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British Prime Minister Reveals Brexit Negotiating Objectives, Suggesting a “Hard” Brexit; Impact on Trade Unavoidable, but Uncertainty Remains

On 17 January 2017, the UK Prime Minister, Theresa May, revealed her government’s negotiating objectives for Brexit, setting out her vision of a United Kingdom outside the European Union. During her speech at Lancaster House, May put forth the twelve priorities that will guide her during the Brexit negotiations with the EU. Hong Kong traders should be aware of the key messages that May conveyed, which are reported below.

In language indicating a "hard” Brexit, May ended months of speculation by confirming that the UK is preparing to leave the EU single market. May indicated that the UK, post-Brexit, is not willing to accept the EU’s four freedoms (these include the free movement of goods and of people), nor jurisdiction of the European Court of Justice, nor the obligation to contribute to the EU budget. As a result, the UK is not interested in a partial or associate membership of the EU, or any other model that leaves it “half-in, half-out”.

Rather, May stated that the UK will seek the greatest possible access to the EU market through a new, comprehensive and fully reciprocal free trade agreement between an independent UK and the EU, which should give UK companies the maximum freedom to do business with the EU and vice-versa.

While May was clear about leaving the single market, she was less precise about her vision of the UK’s membership of the EU customs union. May stated that she favours a customs agreement with the EU, but does not want the limitations imposed by the existing customs union. How this would be achieved has yet to be decided. A completely new customs agreement could be negotiated, the UK could become a new or associate member to the customs union, or the UK could remain a signatory to certain elements in respect thereof.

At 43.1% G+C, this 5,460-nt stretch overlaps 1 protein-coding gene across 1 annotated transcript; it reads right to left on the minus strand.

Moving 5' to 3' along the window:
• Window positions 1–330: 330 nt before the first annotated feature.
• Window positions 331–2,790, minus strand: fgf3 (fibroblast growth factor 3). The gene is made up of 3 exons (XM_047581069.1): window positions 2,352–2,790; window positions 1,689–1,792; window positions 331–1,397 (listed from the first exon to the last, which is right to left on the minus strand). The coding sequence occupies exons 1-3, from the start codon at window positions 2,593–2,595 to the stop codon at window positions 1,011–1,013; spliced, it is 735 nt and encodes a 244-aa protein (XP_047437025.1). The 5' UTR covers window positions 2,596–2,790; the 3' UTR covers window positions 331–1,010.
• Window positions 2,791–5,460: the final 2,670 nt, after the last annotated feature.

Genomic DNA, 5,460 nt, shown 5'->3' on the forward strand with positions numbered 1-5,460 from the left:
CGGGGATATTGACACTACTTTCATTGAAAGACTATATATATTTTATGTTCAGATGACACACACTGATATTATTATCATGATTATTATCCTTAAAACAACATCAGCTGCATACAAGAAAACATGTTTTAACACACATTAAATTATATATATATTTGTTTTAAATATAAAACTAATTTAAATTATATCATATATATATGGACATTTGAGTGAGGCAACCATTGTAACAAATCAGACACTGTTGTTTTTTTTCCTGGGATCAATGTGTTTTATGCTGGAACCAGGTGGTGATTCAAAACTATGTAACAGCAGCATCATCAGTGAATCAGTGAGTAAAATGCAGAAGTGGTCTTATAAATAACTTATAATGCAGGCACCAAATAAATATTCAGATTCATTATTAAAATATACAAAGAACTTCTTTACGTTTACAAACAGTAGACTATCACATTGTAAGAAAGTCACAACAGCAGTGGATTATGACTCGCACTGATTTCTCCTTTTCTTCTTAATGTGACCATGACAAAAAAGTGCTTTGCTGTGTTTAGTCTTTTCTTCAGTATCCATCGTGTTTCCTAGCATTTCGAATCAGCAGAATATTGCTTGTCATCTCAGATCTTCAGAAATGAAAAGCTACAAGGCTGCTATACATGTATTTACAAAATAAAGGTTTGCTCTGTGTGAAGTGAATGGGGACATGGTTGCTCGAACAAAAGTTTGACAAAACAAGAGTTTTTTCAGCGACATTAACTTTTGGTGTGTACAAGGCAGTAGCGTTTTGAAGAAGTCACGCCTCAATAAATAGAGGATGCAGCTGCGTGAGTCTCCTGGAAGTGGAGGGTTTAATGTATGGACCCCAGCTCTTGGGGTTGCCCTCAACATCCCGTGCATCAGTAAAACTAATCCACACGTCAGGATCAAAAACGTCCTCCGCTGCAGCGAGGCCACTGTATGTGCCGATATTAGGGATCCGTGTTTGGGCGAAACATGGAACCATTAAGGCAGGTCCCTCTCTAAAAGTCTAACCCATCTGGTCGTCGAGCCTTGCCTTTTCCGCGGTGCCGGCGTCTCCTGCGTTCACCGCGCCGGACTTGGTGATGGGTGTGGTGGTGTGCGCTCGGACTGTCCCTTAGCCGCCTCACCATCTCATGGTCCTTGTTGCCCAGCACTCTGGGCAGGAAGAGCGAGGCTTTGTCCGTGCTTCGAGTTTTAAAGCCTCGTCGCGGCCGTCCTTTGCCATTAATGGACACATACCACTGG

Post-Brexit, May explicitly mentioned she wants to achieve tariff-free trade with the EU, while being able to negotiate – without barriers – the UK’s own comprehensive trade agreements with non-EU countries. It appears that the UK is already holding informal trade discussions with at least 12 such countries, despite being prevented from striking such deals while still a member of the EU.

On immigration, May said that EU nationals, especially highly skilled workers, will still be welcome in the UK. Nevertheless, she stated that Brexit must lead to a better control of the migration flows to the UK from Europe. In addition, May declared that she wants to guarantee the rights of EU citizens who are already living in the UK and the rights of UK nationals living in other EU Member States.

Reversing her previous position, May explicitly promised that members of both houses of the UK Parliament – the House of Commons and the House of Lords – will get a vote on the final Brexit deal struck between the UK and the EU.

In reaction to Theresa May’s speech, it has been suggested that the UK might have overestimated its negotiating leverage. Indeed, while about 45% of UK exports go to the EU, only 8% of exports coming from EU countries head to the UK.